mahogany with ebony pegs and abalone, copper, silver and exotic wood inlay, and later fabric upholstery
Greene & Greene and the American Arts & Crafts Movement, permanent exhibition, The Virginia Steele Scott Gallery of American Art, The Huntington Library, Art Collections, and Botanical Gardens, San Marino, CA, 1996-2007
Timothy J. Anderson, Eudorah M. Moore and Robert W. Winter, eds., California Design 1910, Salt Lake City, 1974, p. 106 (for the rocking chair)
William R. Current, Greene & Greene: Architects in the Residential Style, Fort Worth, 1974, p. 56 (for the rocking chair) and pp. 80-81, 83-85 (for related rugs in the Gamble House)
Randell L. Makinson, Greene & Greene: Furniture and Related Designs, Salt Lake City, 1979, p. 63 (for the chiffonier), p. 75 (for a watercolor rendering of a rug for the Gamble House), and p. 85 (for related inlaid designs from the Freeman Ford House)
Wendy Kaplan, The Art that is Life: The Arts & Crafts Movement in America, 1875-1920, Boston, 1987, p. 406 (for the rocking chair)
Leslie Greene Bowman, American Arts & Crafts: Virtue in Design, Los Angeles, 1990, p. 51 (for the pair of rocking chairs and small table)
Randell L. Makinson, Greene & Greene: The Passion and the Legacy, Salt Lake City, 1998, p. 124 (for a related rug from the Gamble House)
Randell L. Makinson and Thomas A. Heinz, Greene & Greene: The Blacker House, Salt Lake City, 2000, p. 74 (for the pair of rocking chairs and small table) and p. 82 (for the chiffonier)
Randell L. Makinson and Thomas A. Heinz, Greene & Greene: Creating a Style, Layton, UT, 2004, p. 76 (for a related inlaid library table from the Freeman Ford House)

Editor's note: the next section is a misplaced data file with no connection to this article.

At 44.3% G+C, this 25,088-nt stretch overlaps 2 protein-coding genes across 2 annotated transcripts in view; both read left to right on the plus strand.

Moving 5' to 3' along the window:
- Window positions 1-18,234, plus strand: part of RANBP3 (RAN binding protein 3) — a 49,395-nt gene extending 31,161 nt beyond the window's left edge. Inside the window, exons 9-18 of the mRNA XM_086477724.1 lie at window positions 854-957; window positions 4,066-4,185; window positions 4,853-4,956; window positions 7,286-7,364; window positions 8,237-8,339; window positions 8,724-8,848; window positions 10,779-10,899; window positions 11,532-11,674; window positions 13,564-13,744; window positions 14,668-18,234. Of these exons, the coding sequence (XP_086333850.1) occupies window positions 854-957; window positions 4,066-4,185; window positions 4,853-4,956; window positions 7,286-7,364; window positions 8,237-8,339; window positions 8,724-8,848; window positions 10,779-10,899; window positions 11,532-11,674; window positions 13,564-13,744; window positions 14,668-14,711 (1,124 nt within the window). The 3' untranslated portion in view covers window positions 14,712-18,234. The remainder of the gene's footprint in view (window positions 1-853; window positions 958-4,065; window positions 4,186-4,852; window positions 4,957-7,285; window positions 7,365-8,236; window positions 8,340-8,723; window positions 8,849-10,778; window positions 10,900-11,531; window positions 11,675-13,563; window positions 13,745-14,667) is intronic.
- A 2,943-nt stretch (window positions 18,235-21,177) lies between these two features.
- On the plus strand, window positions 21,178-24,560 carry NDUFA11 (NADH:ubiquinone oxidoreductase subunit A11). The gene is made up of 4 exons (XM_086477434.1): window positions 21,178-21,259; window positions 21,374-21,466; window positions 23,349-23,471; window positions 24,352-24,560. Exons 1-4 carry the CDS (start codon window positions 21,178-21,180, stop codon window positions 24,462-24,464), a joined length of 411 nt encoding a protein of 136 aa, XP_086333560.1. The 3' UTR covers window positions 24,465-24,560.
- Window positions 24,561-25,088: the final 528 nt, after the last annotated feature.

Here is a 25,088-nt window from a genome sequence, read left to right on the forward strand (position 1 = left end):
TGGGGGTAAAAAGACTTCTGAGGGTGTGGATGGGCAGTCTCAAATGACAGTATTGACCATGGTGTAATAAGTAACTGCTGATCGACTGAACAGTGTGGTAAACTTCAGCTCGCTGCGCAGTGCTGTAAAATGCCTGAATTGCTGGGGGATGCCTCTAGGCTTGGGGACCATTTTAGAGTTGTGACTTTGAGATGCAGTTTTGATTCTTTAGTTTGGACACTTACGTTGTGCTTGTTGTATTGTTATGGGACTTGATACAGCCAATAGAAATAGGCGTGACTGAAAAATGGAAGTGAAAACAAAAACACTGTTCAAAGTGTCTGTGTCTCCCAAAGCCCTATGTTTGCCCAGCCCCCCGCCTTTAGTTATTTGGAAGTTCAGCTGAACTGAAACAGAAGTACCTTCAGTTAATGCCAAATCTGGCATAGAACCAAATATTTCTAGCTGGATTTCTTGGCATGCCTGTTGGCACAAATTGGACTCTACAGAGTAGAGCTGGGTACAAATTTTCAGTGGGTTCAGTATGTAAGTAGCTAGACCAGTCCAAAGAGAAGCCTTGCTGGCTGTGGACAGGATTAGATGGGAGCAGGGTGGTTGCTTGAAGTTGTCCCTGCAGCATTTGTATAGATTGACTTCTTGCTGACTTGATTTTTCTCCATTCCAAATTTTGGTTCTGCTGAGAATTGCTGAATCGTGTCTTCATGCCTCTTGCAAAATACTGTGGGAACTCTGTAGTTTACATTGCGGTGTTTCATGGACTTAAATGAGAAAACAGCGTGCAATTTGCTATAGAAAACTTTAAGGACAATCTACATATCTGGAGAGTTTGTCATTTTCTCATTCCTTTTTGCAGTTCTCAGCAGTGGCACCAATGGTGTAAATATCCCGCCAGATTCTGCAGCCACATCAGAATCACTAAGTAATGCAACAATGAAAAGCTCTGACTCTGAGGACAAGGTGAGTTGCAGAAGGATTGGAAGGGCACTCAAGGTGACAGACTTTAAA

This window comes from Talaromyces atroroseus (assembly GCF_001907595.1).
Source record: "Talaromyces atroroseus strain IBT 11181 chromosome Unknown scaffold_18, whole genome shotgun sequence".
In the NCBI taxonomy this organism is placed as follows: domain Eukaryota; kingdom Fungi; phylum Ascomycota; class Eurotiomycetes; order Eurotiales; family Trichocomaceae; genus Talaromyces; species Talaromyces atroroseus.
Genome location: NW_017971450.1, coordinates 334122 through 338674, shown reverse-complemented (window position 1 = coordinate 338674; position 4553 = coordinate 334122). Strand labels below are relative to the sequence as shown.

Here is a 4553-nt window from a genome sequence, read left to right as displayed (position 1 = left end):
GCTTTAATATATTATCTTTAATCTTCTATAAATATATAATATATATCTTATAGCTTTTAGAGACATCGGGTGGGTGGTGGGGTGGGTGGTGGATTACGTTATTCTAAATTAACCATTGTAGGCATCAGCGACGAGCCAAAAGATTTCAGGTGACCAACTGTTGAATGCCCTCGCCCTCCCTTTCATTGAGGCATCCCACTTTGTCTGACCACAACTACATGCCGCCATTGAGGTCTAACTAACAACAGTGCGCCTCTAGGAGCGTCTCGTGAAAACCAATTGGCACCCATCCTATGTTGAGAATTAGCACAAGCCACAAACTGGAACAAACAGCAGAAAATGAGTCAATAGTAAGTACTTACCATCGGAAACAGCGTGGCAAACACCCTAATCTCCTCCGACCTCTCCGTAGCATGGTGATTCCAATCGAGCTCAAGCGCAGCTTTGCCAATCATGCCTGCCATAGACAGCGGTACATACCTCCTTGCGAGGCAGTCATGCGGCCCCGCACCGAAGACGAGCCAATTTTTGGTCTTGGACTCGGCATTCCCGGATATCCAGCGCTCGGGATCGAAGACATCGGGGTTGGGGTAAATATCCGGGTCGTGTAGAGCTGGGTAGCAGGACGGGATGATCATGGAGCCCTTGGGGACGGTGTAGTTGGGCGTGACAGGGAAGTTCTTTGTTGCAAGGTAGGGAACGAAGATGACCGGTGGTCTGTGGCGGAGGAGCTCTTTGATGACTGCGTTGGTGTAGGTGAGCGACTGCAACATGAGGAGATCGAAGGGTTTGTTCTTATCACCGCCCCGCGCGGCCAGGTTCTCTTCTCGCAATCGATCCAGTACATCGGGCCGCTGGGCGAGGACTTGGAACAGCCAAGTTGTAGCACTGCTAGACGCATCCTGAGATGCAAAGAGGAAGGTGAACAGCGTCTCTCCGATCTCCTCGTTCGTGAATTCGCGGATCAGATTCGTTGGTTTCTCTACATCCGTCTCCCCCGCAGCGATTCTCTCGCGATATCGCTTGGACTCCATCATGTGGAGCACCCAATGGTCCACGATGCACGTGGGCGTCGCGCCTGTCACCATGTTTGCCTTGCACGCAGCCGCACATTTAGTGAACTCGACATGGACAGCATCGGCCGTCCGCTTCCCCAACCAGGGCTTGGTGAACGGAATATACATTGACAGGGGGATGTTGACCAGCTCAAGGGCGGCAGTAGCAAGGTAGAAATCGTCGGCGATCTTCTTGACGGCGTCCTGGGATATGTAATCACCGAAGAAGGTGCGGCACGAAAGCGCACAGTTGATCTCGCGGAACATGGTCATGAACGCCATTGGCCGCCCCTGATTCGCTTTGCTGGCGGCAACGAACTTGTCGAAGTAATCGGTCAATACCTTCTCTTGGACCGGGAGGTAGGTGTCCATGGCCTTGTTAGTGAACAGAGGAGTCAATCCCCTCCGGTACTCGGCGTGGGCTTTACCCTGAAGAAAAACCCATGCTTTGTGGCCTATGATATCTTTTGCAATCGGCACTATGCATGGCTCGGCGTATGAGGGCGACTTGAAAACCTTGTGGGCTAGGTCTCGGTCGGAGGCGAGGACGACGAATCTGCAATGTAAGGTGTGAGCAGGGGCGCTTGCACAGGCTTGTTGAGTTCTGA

Marvin Rand, Greene & Greene, Layton, UT, 2005, p. 199 (for a detail of this inlaid chair splat design mis-attributed to the Gamble House)
This exquisitely inlaid side chair embodies the Greenes' key design principles of symmetrical linearity, purity of form and harmonious proportions personifying their mature high style. This rare side chair is one of only two known examples of the form, along with two rocking chairs designed en suite which display the same rear splat treatment. These two chair forms were designed for the Blacker master bedroom suite, and are believed to have been executed in pairs.
Consistent with the Greenes’ practice of developing unique design programs to distinguish specific rooms within a residence, all of the master bedroom furniture was inlaid with an abstract “tree of life” motif articulated in abalone, silver, copper, and wood. This motif is related to a series of rugs designed by the Greenes for the David B. Gamble House. Three different watercolor renderings for the Gamble rugs illustrate a similar conventionalized device of a flowering tree with roots. The Gamble watercolor renderings are dated 1908, and suggest the Greenes were utilizing this motif at roughly the same time in both commissions. The inlay motifs on the Blacker master bedroom suite also speak to furniture executed for the Freeman A. Ford commission around 1907, which exhibits related linear and abstract inlay compositions.
In addition to this side chair, several other pieces from the original master bedroom suite are presently accounted for in museum and private collections. A large architectonic chiffonier and dressing table, along with the mate to this side chair, are in a private California collection. Two rocking chairs (designed en suite with this side chair model) and a small side table are in the collection of Los Angeles County Museum of Art. Additionally, a writing table and sofa are privately owned. All of these designs display obvious associations with the repertoire of Charles Rennie Mackintosh and C.F.A. Voysey, most notably in their abstract inlay motifs, bifurcated chair splats and the stacked linear formations of the larger case pieces.
Like the living room arm chair offered in the preceding lot, this side chair is believed to have been removed from the Blacker residence in the late 1940s following Nellie Blacker’s death in 1946 and the subsequent sale of the house. The chair was re-discovered in the mid 1990s, and was shortly thereafter loaned to the Huntington where it remained on public exhibition until this year.
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